Lastly, people who are already quite lean and athletic can see their blood LDL-c cholesterol concentration rise on the ketogenic diet despite most or all other markers generally improving . These people have been termed Lean Mass Hyper Responders (LMHR), coined by engineer Dave Feldman of CholesterolCode who first popularized the observation.
An increase in LDL-c cholesterol is not bad per se – although many doctors will worry about it – but the significance of this rise is currently unknown. The worry is understandable given the old dogma that cholesterol is bad and it causes heart disease, despite this hypothesis being thoroughly refuted [19,20].
Is it safe to exercise when on a keto diet?
It is safe to exercise/workout on a ketogenic diet. The state of nutritional ketosis is a natural metabolic state your body has evolved to function in. Humans are particularly ‘good’ at ketogenesis (the production of ketones) compared to all other animals.
Make sure your doctors adjust medications dosages on keto
However, just because the diet is inherently safe doesn’t mean that it prevents all potential issues. For example, the ketogenic diet powerfully lowers the blood sugars and blood pressure in people with elevated blood sugars or blood pressure . And working out naturally causes (temporary) swings in blood sugar and blood pressure.
Consequently, people new to the ketogenic diet, and especially those who are working out, should consult their doctor for the following reason:
Many people are on medications for lowering blood sugar or blood pressure and they should make sure their doctor is aware of their new lifestyle changes so that medication doses can be adjusted accordingly
This would also apply to someone not on a ketogenic diet but who is doing intermittent fasting. This is because intermittent fasting also powerfully lowers insulin, blood glucose and blood pressure.
Can you workout while intermittent fasting?
Intermittent fasting is really just a fancy new term for something humans have naturally done for literally hundreds of thousands of years. The “Breakfast-Lunch-Dinner + snacks” paradigm is a modern invention with no scientific basis. It arose out of a nutrient-poor agricultural diet of grains and sugar, as well as the marketing of cereals and sports bars by manufacturers.
Intermittent fasting is great to maximize benefits from exercise
Humans evolved a different strategy than ruminants (e.g. cows or sheep) who graze continuously throughout the day to obtain sufficient nutrition from their low-calorie, nutrient poor food.
Humans are apex predators who successfully hunted high-calorie nutrient dense prey (e.g. woolly mammoths). Humans only need to eat about twice a day, on average.
This is hard on a nutrient-poor diet but quite natural on a well-formulated one that eliminates sugar, flour and seed oils.
Intermittent fasting isn’t appropriate for most world-class competitors
An elite athlete such as a Tour de France cyclist will need to eat more than twice a day to sustain their incredibly high work output. The vast majority amateur athletes like you and me will do fine on an average of 2 meals a day.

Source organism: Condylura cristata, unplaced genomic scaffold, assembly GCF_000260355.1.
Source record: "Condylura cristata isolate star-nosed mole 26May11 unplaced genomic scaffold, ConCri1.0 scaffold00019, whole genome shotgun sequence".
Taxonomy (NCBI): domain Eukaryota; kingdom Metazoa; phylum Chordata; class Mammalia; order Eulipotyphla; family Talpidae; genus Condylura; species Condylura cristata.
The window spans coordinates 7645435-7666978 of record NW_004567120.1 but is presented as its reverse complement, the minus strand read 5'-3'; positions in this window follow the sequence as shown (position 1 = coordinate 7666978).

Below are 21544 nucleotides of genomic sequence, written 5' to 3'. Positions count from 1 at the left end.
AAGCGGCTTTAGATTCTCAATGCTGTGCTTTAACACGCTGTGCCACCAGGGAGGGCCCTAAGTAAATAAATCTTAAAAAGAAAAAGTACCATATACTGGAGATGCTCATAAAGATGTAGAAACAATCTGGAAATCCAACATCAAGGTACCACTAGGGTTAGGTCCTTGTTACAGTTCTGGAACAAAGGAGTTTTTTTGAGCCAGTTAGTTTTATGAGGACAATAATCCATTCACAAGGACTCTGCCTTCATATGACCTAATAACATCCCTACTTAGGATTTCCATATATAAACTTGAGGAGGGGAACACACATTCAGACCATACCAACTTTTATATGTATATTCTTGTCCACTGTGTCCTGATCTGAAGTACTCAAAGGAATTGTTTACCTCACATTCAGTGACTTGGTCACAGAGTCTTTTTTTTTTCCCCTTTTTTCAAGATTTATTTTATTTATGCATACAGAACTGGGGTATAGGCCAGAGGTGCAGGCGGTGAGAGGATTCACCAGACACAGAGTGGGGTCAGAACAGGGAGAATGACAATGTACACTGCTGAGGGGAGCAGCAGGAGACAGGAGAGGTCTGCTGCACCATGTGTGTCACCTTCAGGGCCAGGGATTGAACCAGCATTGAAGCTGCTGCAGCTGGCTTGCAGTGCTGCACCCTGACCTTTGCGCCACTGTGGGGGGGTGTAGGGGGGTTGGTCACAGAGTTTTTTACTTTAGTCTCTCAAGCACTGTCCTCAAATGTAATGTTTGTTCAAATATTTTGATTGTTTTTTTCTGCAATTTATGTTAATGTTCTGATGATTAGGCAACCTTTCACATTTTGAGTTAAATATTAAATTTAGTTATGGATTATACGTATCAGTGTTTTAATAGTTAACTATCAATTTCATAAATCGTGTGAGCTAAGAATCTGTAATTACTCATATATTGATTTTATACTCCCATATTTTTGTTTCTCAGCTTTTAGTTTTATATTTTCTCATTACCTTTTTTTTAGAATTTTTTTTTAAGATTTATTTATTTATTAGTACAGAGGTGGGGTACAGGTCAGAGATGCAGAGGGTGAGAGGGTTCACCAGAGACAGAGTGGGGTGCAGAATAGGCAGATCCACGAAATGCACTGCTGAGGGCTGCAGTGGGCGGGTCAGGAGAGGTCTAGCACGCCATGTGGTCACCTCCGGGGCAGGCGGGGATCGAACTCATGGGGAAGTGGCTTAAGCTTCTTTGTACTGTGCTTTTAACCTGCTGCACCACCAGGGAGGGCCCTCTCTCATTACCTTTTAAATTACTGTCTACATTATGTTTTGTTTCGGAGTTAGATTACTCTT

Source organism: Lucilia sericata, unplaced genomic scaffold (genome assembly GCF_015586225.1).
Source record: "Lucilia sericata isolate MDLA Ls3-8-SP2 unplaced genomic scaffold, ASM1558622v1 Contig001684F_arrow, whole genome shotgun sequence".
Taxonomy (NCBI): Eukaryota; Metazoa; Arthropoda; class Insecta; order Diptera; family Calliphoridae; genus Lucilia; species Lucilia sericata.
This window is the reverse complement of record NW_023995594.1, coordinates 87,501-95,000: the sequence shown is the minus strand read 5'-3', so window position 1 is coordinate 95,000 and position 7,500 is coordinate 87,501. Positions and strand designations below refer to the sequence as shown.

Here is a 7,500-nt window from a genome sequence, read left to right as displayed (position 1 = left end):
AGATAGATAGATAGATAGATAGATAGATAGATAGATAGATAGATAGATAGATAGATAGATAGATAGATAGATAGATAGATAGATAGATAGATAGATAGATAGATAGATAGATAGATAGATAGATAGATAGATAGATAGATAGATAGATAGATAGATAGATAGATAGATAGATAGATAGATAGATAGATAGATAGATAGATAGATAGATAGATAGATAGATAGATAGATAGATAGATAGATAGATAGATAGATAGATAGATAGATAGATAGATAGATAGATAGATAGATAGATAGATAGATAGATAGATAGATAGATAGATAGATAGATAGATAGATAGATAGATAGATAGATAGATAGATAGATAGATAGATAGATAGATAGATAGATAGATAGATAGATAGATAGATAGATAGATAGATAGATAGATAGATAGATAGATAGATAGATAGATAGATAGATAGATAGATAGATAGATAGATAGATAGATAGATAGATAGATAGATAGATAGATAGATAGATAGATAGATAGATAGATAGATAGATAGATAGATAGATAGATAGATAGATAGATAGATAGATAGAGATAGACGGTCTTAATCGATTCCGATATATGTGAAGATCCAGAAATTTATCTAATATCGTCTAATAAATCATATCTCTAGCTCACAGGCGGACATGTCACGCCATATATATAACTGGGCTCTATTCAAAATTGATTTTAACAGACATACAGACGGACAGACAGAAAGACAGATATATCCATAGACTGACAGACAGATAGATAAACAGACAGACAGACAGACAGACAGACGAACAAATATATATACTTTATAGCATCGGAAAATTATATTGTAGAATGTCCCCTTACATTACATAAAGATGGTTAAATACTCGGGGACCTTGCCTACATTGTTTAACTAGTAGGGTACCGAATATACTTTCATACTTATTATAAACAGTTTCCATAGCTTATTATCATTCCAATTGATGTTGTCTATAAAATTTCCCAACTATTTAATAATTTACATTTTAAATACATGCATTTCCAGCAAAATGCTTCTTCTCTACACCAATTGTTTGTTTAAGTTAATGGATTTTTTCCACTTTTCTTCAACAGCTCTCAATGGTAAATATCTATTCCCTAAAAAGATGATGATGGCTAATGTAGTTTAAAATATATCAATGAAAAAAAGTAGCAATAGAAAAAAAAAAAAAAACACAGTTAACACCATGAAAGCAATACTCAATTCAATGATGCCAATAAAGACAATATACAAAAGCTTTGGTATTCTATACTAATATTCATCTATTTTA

More importantly, it will help you maintain metabolic flexibility; your body’s ability to fuel with fat and glucose to grant you endurance and explosive power. Just to clarify, this doesn’t happen by eating a keto diet some days and then a high-carb diet on others.
It happens by:
- not eating too often during the day (no snacking)
- eating nutrient-dense foods that don’t require you to secrete too much insulin
- doing high-intensity workouts every so often (a handful of times a week or month)
Keto compliant pre-workout supplements
Caffeine and creatine are probably the safest, most tested, efficacious and widely available pre-workout supplements [23,24]. They can be taken together, although it’s unclear if it’s better to take them together or to take creatine on training days and then caffeine alone on ‘game day’ [25,26,27].
Homemade electrolyte supplementation
Interestingly, creatine can also be combined with electrolytes to achieve a performance benefit . An electrolyte supplement can be a home-made with
- A few grams of plain old table salt (NaCl)
- Between 100 and 300 milligrams of magnesium (Mg)
- Between 50 and 150 milligrams of potassium (K)
Pre-made electrolyte supplementation
However, for convenience, you may prefer to buy a ready-made product like LMNT recharge, a pre-workout supplement concocted by Robb Wolf and Luis Villasenor. I recommend it because it’s simple, safe and effective. This product is specifically targeted for low-carbers and especially people on ketogenic diets.
Electrolyte supplementation is particularly important when starting a ketogenic diet and working out.
How To Be A Ketogenic Athlete – conclusion
In summary, a well-formulated ketogenic is totally compatible with athletic efforts.
For elite athletes, a keto diet is also an option, but there are more uncertainties; is the ketogenic diet optimal? What kind of athletic efforts are most likely to lend themselves to a ketogenic metabolism?
Most people have some degree of chronic inflammation and fat to lose, both of which make the ketogenic diet a great option.
Make sure you supplement with electrolytes when starting the diet if you feel the keto-flu coming on (especially if working out). And most importantly, exclude flour products, sugar and seed oils to make your ketogenic diet healthy.